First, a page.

Of the two instrument-related coefficients A and B, B does not change significantly among instruments with the same detectors. Therefore, it is assumed to be sufficient to calculate an average value for B based on the results of representative reference calibrations and calculate a value of A for each test instrument; as previously noted, A differs from instrument to instrument because of the differences in detector current output and amplifier gain. For voltage data collected using both a reference and test instrument simultaneously, using (5),
i1520-0426-24-7-1268-e6

Unpublished results with almost 100 instrument calibrations have shown that the value of A varies from roughly 0.7 to 1.2.

5. PW data from 2005

Subsequent to these calibrations, one of the instruments (WV2–116) has been used to collect data routinely at the same site in Puerto Rico. Of course, sun photometer measurements can be taken only during daylight hours when there is an unobstructed view of the sun. Students have taken measurements usually only once a day, although clearly not on all possible days. Figure 7 shows all 2005 GPS/MET data from the Isabela site along with GLOBE PW values for 2005. The Isabela site was down for a significant part of 2005.

Each GLOBE “measurement” consists of the average PW value obtained from three voltage pairs taken within roughly 2 min, as obtained from Eq. (5). During 2005, only one GLOBE measurement was discarded due to a single reported voltage value that was obviously in error. There were some questionable GPS/MET PW values too, some of which were removed from Fig. 7. For example, around day 180, some questionable PW values nearly as high as 10-cm H2O were reported. During 2005, there were 43 GLOBE measurements reported when GPS/MET data were also available. Figure 8 compares these 43 GLOBE measurements with the closest (in time) GPS/MET PW value. The root-mean-square value of (PWWV2–116 − PWGPS/MET) is 0.173-cm H2O. A least squares linear regression of GLOBE data on GPS/MET data yields a slope of 0.977 with a correlation coefficient r2 = 1 − s2WV2–116, GPS/MET/s2WV2–116 = 0.974.

6. Discussion and conclusions

Figure 8 shows that GLOBE-derived values are within a few tenths of a centimeter of H2O of the corresponding GPS/MET values. As can be seen from the Isabela GPS/MET data, water vapor can change quickly and significantly during the day at this coastal site. Considering that the GLOBE and GPS/MET sites are in slightly different locations, that the GPS/MET values are an average of a large and unknown region of the sky over a half-hour, and that the GLOBE instrument measures water vapor only along a direct path to the sun, the agreement is remarkable. Whether there are inherent errors in the GPS/MET data is an interesting question, but irrelevant to this work, whose purpose is only to demonstrate that GLOBE water vapor instruments can be calibrated reliably against an independent and widely used source of PW data, and can then be used as independent sources of PW data. Extensive comparisons against radiosonde data (Mattioli et al. 2007; Tregoning et al. 1998) have demonstrated that GPS/MET PW retrievals are accurate to within no worse than 1–2-mm H2O and possibly to within less than 1-mm H2O.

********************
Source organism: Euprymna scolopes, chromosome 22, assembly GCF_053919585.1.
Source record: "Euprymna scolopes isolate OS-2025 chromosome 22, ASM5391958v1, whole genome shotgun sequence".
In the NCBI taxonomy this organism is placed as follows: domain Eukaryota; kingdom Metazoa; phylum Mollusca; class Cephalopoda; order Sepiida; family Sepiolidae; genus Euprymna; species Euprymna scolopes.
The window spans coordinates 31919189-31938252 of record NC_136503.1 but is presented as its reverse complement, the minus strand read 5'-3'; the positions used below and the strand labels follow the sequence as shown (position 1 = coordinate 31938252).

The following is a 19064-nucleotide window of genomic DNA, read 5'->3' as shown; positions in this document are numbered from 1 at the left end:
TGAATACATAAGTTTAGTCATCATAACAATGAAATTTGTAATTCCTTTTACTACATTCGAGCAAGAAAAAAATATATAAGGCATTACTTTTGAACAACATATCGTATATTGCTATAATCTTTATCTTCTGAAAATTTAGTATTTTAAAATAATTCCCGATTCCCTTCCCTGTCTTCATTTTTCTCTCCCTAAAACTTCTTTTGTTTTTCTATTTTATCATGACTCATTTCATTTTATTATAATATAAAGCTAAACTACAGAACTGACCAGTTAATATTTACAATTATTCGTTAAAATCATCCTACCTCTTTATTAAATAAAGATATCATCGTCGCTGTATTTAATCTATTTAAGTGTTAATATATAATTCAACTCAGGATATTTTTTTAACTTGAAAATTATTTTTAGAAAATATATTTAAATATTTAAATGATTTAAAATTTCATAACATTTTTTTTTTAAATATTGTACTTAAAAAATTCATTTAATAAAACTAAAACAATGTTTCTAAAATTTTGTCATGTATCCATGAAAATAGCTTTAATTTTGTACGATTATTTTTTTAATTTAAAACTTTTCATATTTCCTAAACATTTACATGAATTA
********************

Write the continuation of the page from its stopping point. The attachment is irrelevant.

It is also possible to calibrate GLOBE water vapor instruments against PW retrievals from AERONET sun photometers. In this case, the two instruments would look directly at the sun through the same air mass at the same time. The times of AERONET measurements are preprogrammed and not readily available in advance. However, if the calibration measurements are made within view of an automated AERONET instrument, an observer can watch the AERONET instrument swing into action (roughly every 15 min or so) and make measurements at the same time. These comparisons will further clarify the performance of the GLOBE instrument.

As noted above, extreme atmospheric conditions, where aerosol optical thickness and/or atmospheric turbidity are very high, can affect the model presented here. These effects can be minimized by avoiding measurements at high relative air mass (m > 3, e.g.). Additional work needs to be done to quantify the extent to which separate measurements of AOT at a single wavelength (as suggested above) or even qualitative observations of atmospheric turbidity (as related to horizontal visibility, e.g.) can be used to improve the accuracy of PW retrievals by providing corrections to C and τ500nm. This work is also underway as part of additional calibration studies using AERONET data as the independent source. This work will also provide additional information about whether temperature corrections are needed or feasible for processing data from GLOBE water vapor instruments. (These instruments include an internal temperature sensor for monitoring air temperature inside the instrument case.)

In summary, this work demonstrates that it is possible to develop relatively inexpensive (∼U.S. $150) near-IR sun photometers, which can be deployed in a water vapor monitoring network that has both pedagogical and scientific value. Reference instruments for such a project can be calibrated against a range of PW values from GPS/MET sites (as described here) or AERONET sites. “Field” instruments can then be calibrated quickly by forcing PW values derived from a test instrument to agree with a reference instrument. As noted previously, only a single constant is required to provide a “transfer calibration” for instruments that share the same detector configurations, so only a single measurement (a series of voltage pairs taken within a few minutes), is required to determine an instrument calibration.